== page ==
A blog about movies and filmmaking.

Welcome to Pandora

In action, sci-fi on December 19, 2009 at 7:43 pm

James Cameron’s new movie, AVATAR is, as advertised; a voyage to a new world. There are things that are familiar, and things that seem ridiculous but still fit with the logic that this planet (and the movie) presents to us. For one, most creatures that would be four-legged on Earth, tend to have six legs. Secondly, the native, humanoid creatures that live on the planet are called the Na’vi; and they’re 10-12 feet tall, blue and have a very feline-like look. The third major thing to note on Pandora, is that everything literally connects to everything else. All of the creatures have tendrils somewhere near their heads – including the Na-vi, whose are at the end of a long pony-tail – that will wrap around and connect to another such tendril. This helps to form bonds for life between creatures, whether it’s the Na’vi choosing a mate for life; or when they need something to ride along the jungle floor, or fly through the air. They also use these tendrils to connect with the planet itself, or their worshiped deity called Eywa.

The details, and visuals of this movie are breath-taking. There’s been talk about how every detail from the twirling lizards to the bugs that fly through the frame are all created constructs of James Cameron’s and his team’s imagination. The landscapes from their over-sized trees and shrinking flowers, to the floating mountains, are amazing; and actually made me look at the surrounding area that I live in on my drive home in wonder.

And that’s the true magic of AVATAR. It captures imagination. It certainly has captivated Cameron, in that he’s spent nearly a decade in trying to bring this whole thing to life; waiting for technology to catch up with what he wanted to do, and when it still wasn’t satisfactory enough, he went out and helped develop some new toys to play with. And I have to say, even with the hype, the backlashes and even now that the movie’s been released – the negative reviews; this movie floored me. No, it’s not a completely original storyline, and I don’t think that it tries to be; or even needed to. (Argue amongst yourselves whether Cameron is even capable of creating an original story.) Yeah, it’s the common, “man is introduced to new culture; falls in love with it, and then when threatened he chooses the simpler and more (pure) people, rather than civilization and greed.”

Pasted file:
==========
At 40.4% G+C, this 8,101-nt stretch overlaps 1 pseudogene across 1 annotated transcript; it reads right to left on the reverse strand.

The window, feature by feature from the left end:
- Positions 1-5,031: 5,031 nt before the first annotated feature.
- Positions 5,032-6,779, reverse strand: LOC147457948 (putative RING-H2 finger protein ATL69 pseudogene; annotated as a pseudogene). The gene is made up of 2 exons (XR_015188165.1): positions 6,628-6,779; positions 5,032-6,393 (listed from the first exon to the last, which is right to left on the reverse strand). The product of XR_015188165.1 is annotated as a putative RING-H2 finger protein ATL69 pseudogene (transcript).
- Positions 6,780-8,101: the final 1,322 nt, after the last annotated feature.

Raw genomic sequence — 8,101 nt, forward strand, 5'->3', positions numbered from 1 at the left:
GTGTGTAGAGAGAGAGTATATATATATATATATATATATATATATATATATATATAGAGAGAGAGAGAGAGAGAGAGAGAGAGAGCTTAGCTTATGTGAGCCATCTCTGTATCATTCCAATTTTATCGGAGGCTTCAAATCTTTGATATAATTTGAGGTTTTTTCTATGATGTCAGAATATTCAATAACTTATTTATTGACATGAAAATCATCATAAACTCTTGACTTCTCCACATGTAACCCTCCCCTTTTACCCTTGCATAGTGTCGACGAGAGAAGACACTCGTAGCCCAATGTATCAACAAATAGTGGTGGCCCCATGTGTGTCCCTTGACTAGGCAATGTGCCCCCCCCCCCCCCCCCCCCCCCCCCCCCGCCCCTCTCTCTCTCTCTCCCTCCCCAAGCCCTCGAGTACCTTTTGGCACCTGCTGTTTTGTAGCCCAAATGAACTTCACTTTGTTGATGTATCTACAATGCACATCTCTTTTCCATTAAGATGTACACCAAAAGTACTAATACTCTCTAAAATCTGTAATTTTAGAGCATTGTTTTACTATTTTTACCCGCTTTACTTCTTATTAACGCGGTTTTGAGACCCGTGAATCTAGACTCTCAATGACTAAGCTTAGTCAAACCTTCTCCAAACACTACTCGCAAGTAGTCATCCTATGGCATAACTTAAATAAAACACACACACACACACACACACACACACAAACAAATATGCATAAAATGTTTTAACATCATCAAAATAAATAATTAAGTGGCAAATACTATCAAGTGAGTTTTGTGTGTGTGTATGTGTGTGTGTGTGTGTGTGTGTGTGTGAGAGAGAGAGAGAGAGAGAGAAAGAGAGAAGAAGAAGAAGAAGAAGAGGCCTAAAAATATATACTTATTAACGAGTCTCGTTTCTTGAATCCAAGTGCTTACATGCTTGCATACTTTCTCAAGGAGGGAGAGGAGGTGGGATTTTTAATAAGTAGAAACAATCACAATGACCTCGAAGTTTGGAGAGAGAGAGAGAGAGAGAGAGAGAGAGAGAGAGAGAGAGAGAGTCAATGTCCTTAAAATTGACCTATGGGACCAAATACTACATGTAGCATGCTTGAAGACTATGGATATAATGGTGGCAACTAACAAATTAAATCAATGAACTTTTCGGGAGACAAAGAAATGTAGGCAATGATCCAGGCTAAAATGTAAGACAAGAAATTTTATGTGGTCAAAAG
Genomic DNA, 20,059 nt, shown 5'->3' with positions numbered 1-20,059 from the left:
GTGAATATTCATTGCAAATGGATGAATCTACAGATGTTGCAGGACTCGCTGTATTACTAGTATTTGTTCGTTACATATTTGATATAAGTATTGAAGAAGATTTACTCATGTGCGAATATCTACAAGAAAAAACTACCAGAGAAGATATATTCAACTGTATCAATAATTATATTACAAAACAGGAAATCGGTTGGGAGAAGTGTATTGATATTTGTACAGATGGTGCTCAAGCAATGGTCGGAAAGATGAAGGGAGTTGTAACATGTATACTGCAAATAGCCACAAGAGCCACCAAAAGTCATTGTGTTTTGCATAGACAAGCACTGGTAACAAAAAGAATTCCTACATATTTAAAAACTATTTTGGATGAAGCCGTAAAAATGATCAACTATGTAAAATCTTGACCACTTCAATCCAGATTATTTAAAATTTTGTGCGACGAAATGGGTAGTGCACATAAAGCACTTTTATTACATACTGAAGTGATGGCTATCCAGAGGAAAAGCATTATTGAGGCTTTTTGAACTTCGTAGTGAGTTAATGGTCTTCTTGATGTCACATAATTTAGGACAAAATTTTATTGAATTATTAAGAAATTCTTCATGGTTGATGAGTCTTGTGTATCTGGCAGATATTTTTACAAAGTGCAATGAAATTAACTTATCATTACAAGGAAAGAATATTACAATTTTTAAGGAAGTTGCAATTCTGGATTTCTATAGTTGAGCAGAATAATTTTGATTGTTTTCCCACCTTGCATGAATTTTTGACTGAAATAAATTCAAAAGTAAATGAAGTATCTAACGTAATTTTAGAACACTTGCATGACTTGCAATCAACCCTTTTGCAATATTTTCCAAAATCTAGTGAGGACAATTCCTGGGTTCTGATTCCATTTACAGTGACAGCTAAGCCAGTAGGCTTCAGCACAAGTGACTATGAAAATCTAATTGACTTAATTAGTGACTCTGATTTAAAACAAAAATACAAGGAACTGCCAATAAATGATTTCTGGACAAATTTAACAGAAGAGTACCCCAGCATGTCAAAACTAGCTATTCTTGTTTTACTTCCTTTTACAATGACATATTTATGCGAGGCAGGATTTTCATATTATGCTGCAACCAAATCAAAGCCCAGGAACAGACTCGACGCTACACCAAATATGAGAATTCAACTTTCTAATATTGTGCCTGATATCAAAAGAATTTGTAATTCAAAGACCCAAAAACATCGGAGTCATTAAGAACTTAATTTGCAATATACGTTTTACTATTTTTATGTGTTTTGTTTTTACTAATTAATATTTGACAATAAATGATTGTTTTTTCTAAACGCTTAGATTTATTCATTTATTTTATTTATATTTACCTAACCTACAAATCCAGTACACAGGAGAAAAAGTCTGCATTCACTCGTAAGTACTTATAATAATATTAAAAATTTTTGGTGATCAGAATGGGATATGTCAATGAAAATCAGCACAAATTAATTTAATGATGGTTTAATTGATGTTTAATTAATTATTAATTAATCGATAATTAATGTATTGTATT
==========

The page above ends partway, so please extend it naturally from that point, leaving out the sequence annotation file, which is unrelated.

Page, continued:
Say that that storyline is as played out as you like, but isn’t it still true? Hell, I’ve driven through the badlands of South Dakota, the forests of Oregon and the mountains of upstate New York; and I’ll tell you, each time I do, it makes me wish I could say goodbye forever to this technology-based life and live off the land and be much simpler. Naturally, it’s not realistic; and in the movies we always get the credits before our main character realizes that maybe he (because it is almost always a man) maybe also misses his old life. People complain about the violence in movies, about the fact that we still fall for the old, “bad guy dies and good guy gets the girl” trope that has been a part of story-telling, since there have been stories to tell. But, humanity hasn’t moved beyond that. When we no longer have real wars that are fought over ridiculous – and fraudulent – reasons, but instead have a civilization that isn’t run on greed and screwing over the “other guy”, that’s when you’re bound to see a decline in people being entertained by violent, or mean spirited, material. But, I sadly don’t see that day coming anytime soon.

And this movie is just as split-minded. It’s about a species of beings that live off their planet; they respect life, and all the creatures on it, but in the end it still comes down to violence and sacrifice to save their homes and lives. Somewhere, someone mentioned how it’s interesting that all the best anti-war movies, seem to also have the biggest explosions (and it’s true, look at APOCALYPSE NOW as just one example). But, I’ll tell you one thing; when the military of this movie shoot all of their rockets and attempt to obliterate a worshiped part of the Na’vi’s home, it effected me; to an extent that not many movies in the past have. CHILDREN OF MEN is one movie that had this impact on me, and not to sound trite – or to rely too similarly to what other critics have mentioned – it reminded me of 9/11, and the horrors that came with that day.